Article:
“Kudos to the Colorado Avalanche. In a world where more and more professional teams are turning to their broadcast crew to further their own public relations department’s agenda, it’s fantastic to see someone on a studio broadcast that’s not afraid to offer a dissenting opinion.“
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For reasons sufficient to myself, the dynamic achieved by live broadcast teams has always been a curiosity of mine. A successful broadcast thing is something that is very difficult to pull off, as anyone who has ever sat through an entire slate of NFL games on a given Sunday can attest to (and let’s face it, all of you have).
So when South Stands emcee Colin Daniels asked me to write up a piece on what I thought of Colorado Avalanche studio host Mark Rycroft, it was right in my wheelhouse.
Let me start by saying that I believe that the Avs have the best broadcasting crew of any of Colorado’s major franchises. Mark Moser has always done a remarkable job on the radio (solo no less), Mike Haynes has always been a solid play by play guy, and Kyle Keefe obviously fills the role of a facilitator adequately back in the studio. But there is one member of the crew that has to be addressed before I can get to Rycroft: Peter McNabb.
McNabb gets his own section because over the years, I’ve noticed a strange phenomenon with the former NHLer: Hardcore hockey fans and anyone who plays/has played the sport of hockey cannot stand him, while virtually everyone else thinks he’s great.
It actually wasn’t until I was in media that I realized this was the case. Prior to that, I’d watch hockey games with friends and family (most of whom have deep ties to the sport) and everyone would lament that we had to listen to him. Since that time thought, I’ve grown to understand McNabb’s importance to the broadcast.
The problem that ‘hockey people’ have with McNabb isn’t his knowledge of the sport (of which he has more than enough), it’s that he ‘dumbs it down’ too much for their liking. No one will actually put it in those terms, but that’s what it is. From my perspective, McNabb actually comes with good information for fans. The issue is that he presents it in such a way to make you think a play is profound, when in fact it’s pretty routine.
The best example I can give happened last season. McNabb showed a replay of an opposing defenseman skating back for the puck and used the slow motion to demonstrate how the defenseman looked over his shoulder twice before getting to the puck so that he already knew where he was going to send it before he got there. That’s great info and really adds to a casual fan’s understanding of the game! But then he finished the bit by saying “and that’s what sets him apart from other defensemen across the league.”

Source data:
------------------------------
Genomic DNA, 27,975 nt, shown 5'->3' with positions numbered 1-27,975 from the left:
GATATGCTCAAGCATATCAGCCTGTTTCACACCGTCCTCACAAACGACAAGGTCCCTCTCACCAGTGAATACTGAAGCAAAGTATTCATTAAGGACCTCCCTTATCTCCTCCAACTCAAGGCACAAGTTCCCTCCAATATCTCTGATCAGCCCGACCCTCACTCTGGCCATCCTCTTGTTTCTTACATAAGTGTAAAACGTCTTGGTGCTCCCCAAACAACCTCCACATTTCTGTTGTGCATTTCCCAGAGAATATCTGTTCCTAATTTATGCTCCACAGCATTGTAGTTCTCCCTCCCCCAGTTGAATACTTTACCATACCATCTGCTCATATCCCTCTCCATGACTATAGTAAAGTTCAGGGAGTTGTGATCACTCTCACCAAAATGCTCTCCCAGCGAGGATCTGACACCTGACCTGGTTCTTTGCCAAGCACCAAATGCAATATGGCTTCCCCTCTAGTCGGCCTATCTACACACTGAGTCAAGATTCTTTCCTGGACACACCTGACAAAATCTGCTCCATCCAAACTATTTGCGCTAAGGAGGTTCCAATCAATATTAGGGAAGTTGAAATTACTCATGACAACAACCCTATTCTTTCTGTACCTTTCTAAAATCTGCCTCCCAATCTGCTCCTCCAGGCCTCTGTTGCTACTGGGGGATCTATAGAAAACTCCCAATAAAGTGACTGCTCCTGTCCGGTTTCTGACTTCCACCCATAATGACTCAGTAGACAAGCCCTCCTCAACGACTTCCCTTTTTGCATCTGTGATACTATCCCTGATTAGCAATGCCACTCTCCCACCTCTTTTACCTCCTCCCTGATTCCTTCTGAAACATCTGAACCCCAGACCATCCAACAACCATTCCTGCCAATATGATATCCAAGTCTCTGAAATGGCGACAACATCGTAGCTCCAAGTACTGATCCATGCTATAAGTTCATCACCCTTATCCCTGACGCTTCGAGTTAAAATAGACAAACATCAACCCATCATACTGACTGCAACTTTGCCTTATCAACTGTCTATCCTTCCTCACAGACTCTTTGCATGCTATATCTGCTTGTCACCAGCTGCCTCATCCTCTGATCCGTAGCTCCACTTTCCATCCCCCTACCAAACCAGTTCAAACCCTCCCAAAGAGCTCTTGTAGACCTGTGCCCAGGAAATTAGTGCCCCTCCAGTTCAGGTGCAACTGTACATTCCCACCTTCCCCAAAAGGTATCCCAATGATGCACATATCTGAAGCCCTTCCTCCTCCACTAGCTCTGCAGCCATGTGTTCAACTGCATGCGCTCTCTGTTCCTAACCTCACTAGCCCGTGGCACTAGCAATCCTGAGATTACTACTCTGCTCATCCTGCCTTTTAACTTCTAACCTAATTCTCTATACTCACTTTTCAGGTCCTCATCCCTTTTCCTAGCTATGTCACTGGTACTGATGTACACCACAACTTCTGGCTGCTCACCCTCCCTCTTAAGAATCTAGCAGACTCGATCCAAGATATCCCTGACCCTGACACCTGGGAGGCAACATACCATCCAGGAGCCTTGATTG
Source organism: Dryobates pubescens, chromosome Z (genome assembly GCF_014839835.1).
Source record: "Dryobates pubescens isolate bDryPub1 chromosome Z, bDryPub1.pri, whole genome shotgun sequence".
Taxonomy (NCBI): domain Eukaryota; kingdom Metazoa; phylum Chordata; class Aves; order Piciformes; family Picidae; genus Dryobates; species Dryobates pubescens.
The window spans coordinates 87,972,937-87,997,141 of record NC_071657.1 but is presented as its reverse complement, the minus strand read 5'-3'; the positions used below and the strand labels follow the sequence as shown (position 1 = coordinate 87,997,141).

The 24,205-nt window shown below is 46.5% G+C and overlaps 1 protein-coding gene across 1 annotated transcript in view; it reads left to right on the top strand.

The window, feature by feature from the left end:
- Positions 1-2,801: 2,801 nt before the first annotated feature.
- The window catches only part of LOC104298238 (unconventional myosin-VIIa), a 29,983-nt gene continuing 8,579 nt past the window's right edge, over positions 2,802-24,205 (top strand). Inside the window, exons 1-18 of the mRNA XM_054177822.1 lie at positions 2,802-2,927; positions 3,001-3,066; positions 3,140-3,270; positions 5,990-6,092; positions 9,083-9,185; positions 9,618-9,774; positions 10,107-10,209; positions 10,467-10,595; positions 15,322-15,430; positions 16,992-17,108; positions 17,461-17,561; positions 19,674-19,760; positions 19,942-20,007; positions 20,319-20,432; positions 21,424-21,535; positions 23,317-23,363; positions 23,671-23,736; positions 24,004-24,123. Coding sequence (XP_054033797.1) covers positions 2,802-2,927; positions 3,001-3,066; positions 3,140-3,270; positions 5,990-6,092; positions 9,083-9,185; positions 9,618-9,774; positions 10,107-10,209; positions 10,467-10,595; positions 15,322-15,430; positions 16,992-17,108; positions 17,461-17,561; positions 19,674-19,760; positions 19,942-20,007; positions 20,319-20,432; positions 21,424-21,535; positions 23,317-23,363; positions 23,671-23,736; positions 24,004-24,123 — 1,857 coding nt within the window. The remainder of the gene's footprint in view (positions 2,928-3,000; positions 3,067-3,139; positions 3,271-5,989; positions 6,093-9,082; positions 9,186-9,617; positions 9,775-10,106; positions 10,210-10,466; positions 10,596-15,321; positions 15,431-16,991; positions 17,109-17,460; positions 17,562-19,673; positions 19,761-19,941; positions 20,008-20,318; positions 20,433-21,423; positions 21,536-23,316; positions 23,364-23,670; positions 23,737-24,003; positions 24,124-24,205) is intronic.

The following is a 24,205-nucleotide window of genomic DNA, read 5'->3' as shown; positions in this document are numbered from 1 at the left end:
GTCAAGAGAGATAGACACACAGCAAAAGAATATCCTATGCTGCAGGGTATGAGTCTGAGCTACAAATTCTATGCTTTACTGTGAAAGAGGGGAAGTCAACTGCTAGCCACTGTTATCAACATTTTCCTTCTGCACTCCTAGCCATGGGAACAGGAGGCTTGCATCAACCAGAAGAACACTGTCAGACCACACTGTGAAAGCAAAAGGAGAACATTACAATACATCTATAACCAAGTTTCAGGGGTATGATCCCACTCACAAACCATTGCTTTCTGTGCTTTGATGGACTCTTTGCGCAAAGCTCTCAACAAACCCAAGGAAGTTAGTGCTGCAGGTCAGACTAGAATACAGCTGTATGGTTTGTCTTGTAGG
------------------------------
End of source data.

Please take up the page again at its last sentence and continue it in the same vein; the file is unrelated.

Ummmm, no it isn’t. That’s something you’re taught at about age 13 if you play hockey.
So you see what I mean? It’s not that the information is bad, it’s that he adds a certain context to his comments that rubs ‘hockey people’ the wrong way.
That’s where our subject comes in.
Too often television crews will sacrifice a little bit of knowledge of the game in exchange for someone who can talk to players and create human interest pieces about the team. The belief behind it is that those human interest pieces have more of a shelf life than any single game and will resonate with fans more over time. This is all true of course. My frustration is that it isn’t hard to have both.
Mark Rycroft isn’t the guy generating stories on the players’ personal lives or comments in the locker room, but does anyone think that the Avalanche are lacking in that category? Have they missed out on some golden marketing opportunity by having Rycroft in studio over some peon with a tape recorder? Of course not.
Rycroft has been an incredible find for Avs broadcasts. The former University of Denver star and later NHL role player has an understanding of the game that rivals the most knowledgeable national pundits, and an energetic delivery that makes you want to tune in to the postgame even after a blowout, just to see where he stands on the state of things.
If McNabb soothes novice viewers by presenting material in easily digestible bits (and believe me, that’s a vital role for a team looking to grow its fanbase), then Rycroft challenges them to be smarter fans by outlining multi-layers of individual and team strategy that most hardcore fans would even miss without the benefit of replay.
My father coached hockey for the better part of 20 years and is one of the most notoriously tough guys on NHL broadcast teams. He’ll still text me after a bad goal saying ‘I wonder what Rycroft will have to say about that one,’ which leads me to one last thing that bears stating…
Kudos to the Colorado Avalanche. In a world where more and more professional teams are turning to their broadcast crew to further their own public relations department’s agenda, it’s fantastic to see someone on a studio broadcast that’s not afraid to offer a dissenting opinion.
Just in the last year, we’ve seen writers craft carefully-worded puff pieces to lessen the negativity surrounding certain football stars, and we’re all familiar with how the local baseball team runs their own insufferable home broadcasts. After the recent debacle between the Colorado Rapids and my former colleague Chris Bianchi made national news as a blatant example of a team essentially firing someone for not writing only positively-skewed journalism about their team, it would seem wrong to not point out when a team allows their own media members to sometimes skew to the negative when necessary.
If you haven’t watched an Avalanche game recently, or are the type of person who changes channels during the intermission and never watches the postgame, I’d highly encourage you to give Mark Rycroft’s analysis a try. It will make you a smarter hockey fan.